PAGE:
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  • discretionary spending

    Hurrah Too Soon: White House Budget Revision Shows $759 Billion Deficit in 2013

    The President’s Midsession Review, released this week, projects the 2013 deficit to be lower by $214 billion compared with the earlier Obama budget estimate released in April. But any hurrah would be misplaced. Most of the short-term improvement comes because revenue from the tax increases passed in December 2012 is … More

    House Appropriations Plan Delivers Sequestration Cuts and Protects Defense

    In a refreshing break from tradition, the House Appropriations Committee approved a $967 billion discretionary spending plan that would stay within the fiscal year 2014 sequestration spending levels. The measure would protect defense from further cuts and instead deliver the total savings through reductions to domestic discretionary programs. It was … More

    Budgets in Comparison: Will President Obama’s Budget Save the American Dream?

    When the President’s budget comes out Wednesday, it will complete the last piece of the budget puzzle, as the House and Senate have each duly passed a budget according to law. Never mind that the President’s budget is supposed to lead Washington budget discussions, rather than follow. The key question … More

    Obama Tax Hikes Will Balance the Budget (April Fool's)

    In the ongoing debate over deficit reduction, President Obama and his colleagues in the House and Senate incessantly call for tax increases as if our budget problems persisted because of taxes being too low. If only the federal government could usurp more of taxpayers’ hard earned money, the line of … More

    The RSC Budget: A First Look

    The Republican Study Committee (RSC) has proposed a budget that balances in just four years while holding tax revenue at near its historical average. It advances more aggressive entitlement reforms than the House Budget Committee plan, including Social Security, and features deeper spending cuts. Nevertheless, the plan also suffers weaknesses, … More

    The No-Surprise Senate Budget: Higher Spending, Higher Taxes, No Real “Balance”

    After going nearly four years without producing a budget resolution, Senate Democrats today released a plan confirming their mantra about “balanced” approaches has nothing to do with actually balancing the budget. In their view, “balance” is a mix of higher taxes and higher spending, chronic deficits and debt, and a … More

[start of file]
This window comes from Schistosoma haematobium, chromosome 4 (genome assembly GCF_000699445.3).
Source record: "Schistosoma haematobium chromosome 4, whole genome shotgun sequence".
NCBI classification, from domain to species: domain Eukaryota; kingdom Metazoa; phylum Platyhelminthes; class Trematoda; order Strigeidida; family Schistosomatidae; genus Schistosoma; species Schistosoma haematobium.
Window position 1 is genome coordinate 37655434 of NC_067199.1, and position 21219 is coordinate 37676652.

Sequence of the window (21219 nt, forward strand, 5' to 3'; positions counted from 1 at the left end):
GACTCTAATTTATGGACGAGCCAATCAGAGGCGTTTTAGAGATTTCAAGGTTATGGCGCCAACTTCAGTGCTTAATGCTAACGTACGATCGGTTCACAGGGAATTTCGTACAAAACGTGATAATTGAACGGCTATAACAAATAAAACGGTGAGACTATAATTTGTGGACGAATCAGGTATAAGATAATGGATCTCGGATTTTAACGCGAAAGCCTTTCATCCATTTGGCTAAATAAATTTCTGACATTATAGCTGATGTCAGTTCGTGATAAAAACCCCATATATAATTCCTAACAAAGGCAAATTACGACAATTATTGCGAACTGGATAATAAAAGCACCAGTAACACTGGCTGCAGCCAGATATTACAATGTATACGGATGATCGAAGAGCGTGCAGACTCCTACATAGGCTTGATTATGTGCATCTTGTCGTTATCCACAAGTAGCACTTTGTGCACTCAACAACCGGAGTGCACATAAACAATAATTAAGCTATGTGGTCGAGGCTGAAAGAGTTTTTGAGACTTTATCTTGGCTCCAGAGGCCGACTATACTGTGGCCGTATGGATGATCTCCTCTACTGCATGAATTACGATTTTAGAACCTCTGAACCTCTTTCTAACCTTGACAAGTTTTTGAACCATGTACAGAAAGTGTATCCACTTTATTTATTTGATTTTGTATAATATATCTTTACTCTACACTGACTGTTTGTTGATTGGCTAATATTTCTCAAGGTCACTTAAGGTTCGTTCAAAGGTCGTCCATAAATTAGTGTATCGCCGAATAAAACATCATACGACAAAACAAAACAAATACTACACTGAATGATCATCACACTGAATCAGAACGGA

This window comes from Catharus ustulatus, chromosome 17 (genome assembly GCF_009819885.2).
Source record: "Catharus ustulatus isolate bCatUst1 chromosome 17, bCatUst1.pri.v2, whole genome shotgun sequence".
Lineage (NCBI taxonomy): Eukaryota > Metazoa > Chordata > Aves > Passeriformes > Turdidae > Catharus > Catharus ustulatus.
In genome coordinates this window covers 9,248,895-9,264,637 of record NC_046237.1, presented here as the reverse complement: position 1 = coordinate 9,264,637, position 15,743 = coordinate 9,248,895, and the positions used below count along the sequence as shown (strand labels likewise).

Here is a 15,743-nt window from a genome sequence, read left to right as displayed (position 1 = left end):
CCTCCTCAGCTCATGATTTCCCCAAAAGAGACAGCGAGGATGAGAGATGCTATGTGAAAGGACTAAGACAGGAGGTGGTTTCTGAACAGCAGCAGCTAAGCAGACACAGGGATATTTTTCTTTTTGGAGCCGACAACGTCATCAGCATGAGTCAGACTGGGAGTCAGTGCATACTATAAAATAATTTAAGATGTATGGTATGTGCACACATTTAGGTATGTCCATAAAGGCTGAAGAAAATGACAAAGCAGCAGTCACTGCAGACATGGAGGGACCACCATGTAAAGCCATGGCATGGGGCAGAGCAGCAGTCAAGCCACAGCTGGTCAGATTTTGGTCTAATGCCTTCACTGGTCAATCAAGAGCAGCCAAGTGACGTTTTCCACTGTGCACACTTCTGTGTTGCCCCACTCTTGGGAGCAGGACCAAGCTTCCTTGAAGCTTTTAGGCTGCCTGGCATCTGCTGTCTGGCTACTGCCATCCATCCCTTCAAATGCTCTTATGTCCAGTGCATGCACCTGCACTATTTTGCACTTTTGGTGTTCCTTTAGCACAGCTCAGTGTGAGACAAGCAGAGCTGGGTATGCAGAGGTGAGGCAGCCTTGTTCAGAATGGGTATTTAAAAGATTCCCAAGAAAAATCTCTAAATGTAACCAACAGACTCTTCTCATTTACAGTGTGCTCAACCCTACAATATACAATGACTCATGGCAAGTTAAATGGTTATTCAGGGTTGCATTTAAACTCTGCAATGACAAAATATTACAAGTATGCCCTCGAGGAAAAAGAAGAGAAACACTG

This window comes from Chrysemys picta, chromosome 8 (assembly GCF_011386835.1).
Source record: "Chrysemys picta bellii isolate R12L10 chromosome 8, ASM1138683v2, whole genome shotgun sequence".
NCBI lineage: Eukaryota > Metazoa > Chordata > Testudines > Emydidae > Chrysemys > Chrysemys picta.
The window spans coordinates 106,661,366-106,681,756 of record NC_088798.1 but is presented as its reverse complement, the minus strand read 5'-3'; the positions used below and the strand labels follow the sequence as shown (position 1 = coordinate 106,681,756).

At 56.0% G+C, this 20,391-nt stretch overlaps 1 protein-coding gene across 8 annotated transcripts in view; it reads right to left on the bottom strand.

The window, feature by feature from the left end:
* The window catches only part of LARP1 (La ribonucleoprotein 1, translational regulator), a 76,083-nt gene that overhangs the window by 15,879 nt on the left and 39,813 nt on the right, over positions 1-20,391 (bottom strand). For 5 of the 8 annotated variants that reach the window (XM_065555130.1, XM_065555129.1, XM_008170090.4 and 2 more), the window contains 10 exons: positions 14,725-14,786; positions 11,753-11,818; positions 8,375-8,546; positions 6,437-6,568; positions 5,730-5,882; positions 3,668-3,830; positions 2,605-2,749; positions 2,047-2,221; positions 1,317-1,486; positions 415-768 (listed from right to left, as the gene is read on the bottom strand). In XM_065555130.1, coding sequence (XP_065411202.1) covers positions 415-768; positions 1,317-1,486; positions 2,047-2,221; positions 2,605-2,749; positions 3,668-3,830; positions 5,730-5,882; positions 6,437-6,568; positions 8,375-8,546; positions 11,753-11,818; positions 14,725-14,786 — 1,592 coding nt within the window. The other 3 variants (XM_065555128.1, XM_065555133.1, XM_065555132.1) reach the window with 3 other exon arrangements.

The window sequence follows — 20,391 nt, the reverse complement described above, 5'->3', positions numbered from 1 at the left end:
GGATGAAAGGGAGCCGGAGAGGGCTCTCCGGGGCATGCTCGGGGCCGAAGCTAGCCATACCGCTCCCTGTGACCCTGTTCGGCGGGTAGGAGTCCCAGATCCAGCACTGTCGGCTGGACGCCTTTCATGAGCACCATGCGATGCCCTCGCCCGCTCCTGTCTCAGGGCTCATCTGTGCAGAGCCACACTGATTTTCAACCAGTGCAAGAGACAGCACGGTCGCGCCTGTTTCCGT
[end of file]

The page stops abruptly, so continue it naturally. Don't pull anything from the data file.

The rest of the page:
The Senate Continuing Resolution and Its Demons

    The massive spending bill released by the Senate this week suffers the same flaws as the measure the House passed last week: It spends too much, fails to protect national defense, and is full of unnecessary, wasteful spending. Like the House bill, the Senate’s continuing resolution (CR)—which is needed to … More

    Morning Bell: 6 Things the Next U.S. Budget Should Do

    It’s time for Congress to make a real budget—and not just any budget. It’s been four years since the U.S. had a real budget. While the House of Representatives has passed budgets, the Senate has stopped each one. Instead, the Senate under Majority Leader Harry Reid (D-NV) has done short-term, … More

    Chart of the Week: Sequestration Cuts 2.4 Percent out of Total Spending

    Federal spending will explode from $3.6 trillion to $6 trillion over the next 10 years, but the much-maligned sequester will cut only 2.4 percent of this spending. Sequestration represents a relatively small cut in projected spending. So why are so many in Washington wringing their hands over a two-and-a-half percent … More

    Cutting Federal Waste: Not a Silver Bullet, but Still Important

    President Obama’s State of the Union Address tomorrow evening provides him with a chance to explain how he would put the country on a path to a balanced budget. He should talk about entitlement program reforms and meaningful discretionary spending cuts, but he should also target the low-hanging fruit of … More